A Guide to Privacy Hedge Plants
Thuja 'Green Giant'
A best-seller and award winner, this Arborvitae is frequently chosen for privacy for two big reasons, its growth rate, and its tremendous size. Thuja Green Giant can eventually reach 50-60ft tall, and 10ft wide. It does so at a rate of 3-4ft per year, leading to a full privacy hedge in just a few years.
Green Giant is also incredibly hardy, meaning that once planted, Green Giant can handle periods of drought, heat, humidity, and more. It is hardy in USDA zones 5-8, so make sure to check your zone before deciding which privacy hedge is right for your property.
Full Speed A Hedge - Thuja 'American Piller'
An incredibly fast grower, American Pillar grows incredibly fast and maintains a narrow habit, helping you create privacy without taking up a significant portion of your (or your neighbors) lawn. Reaching a height of 20ft while maintaining a narrower habit, 8 plants provides 20ft of privacy in just a few years.
Hardy from zones 3-8, Thuja occidentalis ‘American Pillar’, has two main advantages over traditional privacy hedge plants, it’s hardy down to zone 3, and it maintains its narrow habit, even at a height of 20 feet. These features, along with its rapid growth rate, give it the very apt name of Full Speed a Hedge.
'Emerald Green' Arborvitae - Thuja Emerald
A rapid grower in its own right Thuja Emerald is capable of growing 18in a year in the right conditions. It also avoids the staggering height of other arborvitae, capping out around 8ft tall. A great choice for those in need of a more compact privacy hedge, Thuja Emerald creates privacy without dominating the landscape.
Emerald Green Arborvitae is hardy from zone 4-8, tolerates both intense heat and humidity, and is adaptable to a wide range of growing conditions. It also spots incredibly fragrant foliage, making its branches an excellent addition to holiday arrangements.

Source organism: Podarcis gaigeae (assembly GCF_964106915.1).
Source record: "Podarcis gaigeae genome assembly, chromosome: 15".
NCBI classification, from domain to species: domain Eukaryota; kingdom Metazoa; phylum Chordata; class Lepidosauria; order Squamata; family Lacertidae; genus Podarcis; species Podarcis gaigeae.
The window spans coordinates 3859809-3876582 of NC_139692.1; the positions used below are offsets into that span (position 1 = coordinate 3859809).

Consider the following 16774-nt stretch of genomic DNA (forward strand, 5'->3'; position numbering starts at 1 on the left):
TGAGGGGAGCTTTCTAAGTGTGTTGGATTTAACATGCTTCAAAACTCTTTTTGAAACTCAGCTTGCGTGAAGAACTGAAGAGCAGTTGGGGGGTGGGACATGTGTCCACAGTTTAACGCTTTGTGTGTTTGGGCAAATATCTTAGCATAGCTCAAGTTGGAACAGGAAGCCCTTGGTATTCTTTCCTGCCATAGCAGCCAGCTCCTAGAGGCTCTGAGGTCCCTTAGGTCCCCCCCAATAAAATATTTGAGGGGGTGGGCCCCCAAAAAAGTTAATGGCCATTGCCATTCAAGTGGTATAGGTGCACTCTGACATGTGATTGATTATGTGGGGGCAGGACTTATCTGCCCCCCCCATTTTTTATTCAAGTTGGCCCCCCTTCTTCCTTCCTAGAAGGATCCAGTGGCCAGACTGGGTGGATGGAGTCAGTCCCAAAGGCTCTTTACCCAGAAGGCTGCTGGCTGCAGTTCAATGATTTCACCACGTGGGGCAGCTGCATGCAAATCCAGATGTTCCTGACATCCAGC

Thuja Wintergreen is an extremely shade tolerant arborvitae that can thrive in conditions where others can’t. While it does grow over 2ft per year in the right conditions, it does require more water and fertilizer through the growing season that some of its competitors. At its absolute tallest it can reach 25ft tall.
More of a cold climate arborvitae, Thuja Wintergreen is hardy from zones 3-7 and can handle a wide array of growing conditions. Much like Thuja Emerald, Thuja Wintergreen is also incredibly fragrant, and great for cutting branches throughout the winter.
Thuja North Pole®
Selected for its resistance to the winter burn that harms so many other Evergreens, Thuja North pole is narrower than Emerald Arborvitae, yet still tall enough (15ft at full size) for privacy, with the added benefit of not sprawling across your property.
Selected by Proven Winners ColorChoice, this best-selling selection is native to the United States, and is tolerant of a wide variety of growing conditions. Hardy from zones 3-7, North Pole is a great choice for a privacy hedge that wants to be mindful of space.
Hibiscus Purple Pillar®
While Purple Pillar is not an arborvitae like many of the other plants on this list, it is still an outstanding privacy provider. Growing up to 15ft tall and 2-3ft wide, it maintains the size of a narrow arborvitae while adding some delightful mid-summer color to the landscape.
Purple pillar can function as a hedge for privacy, and also stands out as an ideal shrub for concealing other unsightly parts of the landscape, such as utility boxes. While not as dense as many of the other plants on this list, Purple Pillar can still provide privacy in the landscape, especially in warmer climates, as Purple Pillar is hardy from zones 5-9.
If you’re looking for more of a border than a towering privacy screen, this striking ornamental grass creates a dense 5’ x 4’ hedge that provides a sense of border and privacy to your property without being overwhelming. Well suited to sunny areas, Miscanthus ‘Variegatus’ grows well from zones 5-9.
While ‘Variegatus’ does need some care throughout the year, it is by no means a difficult plant, and will succeed with a small amount of fertilization in the spring, and some light pruning in the late fall or early spring while the plant is still dormant. Outside of these requirements, your Miscanthus will be tolerant of drought and heat once it’s established on your property.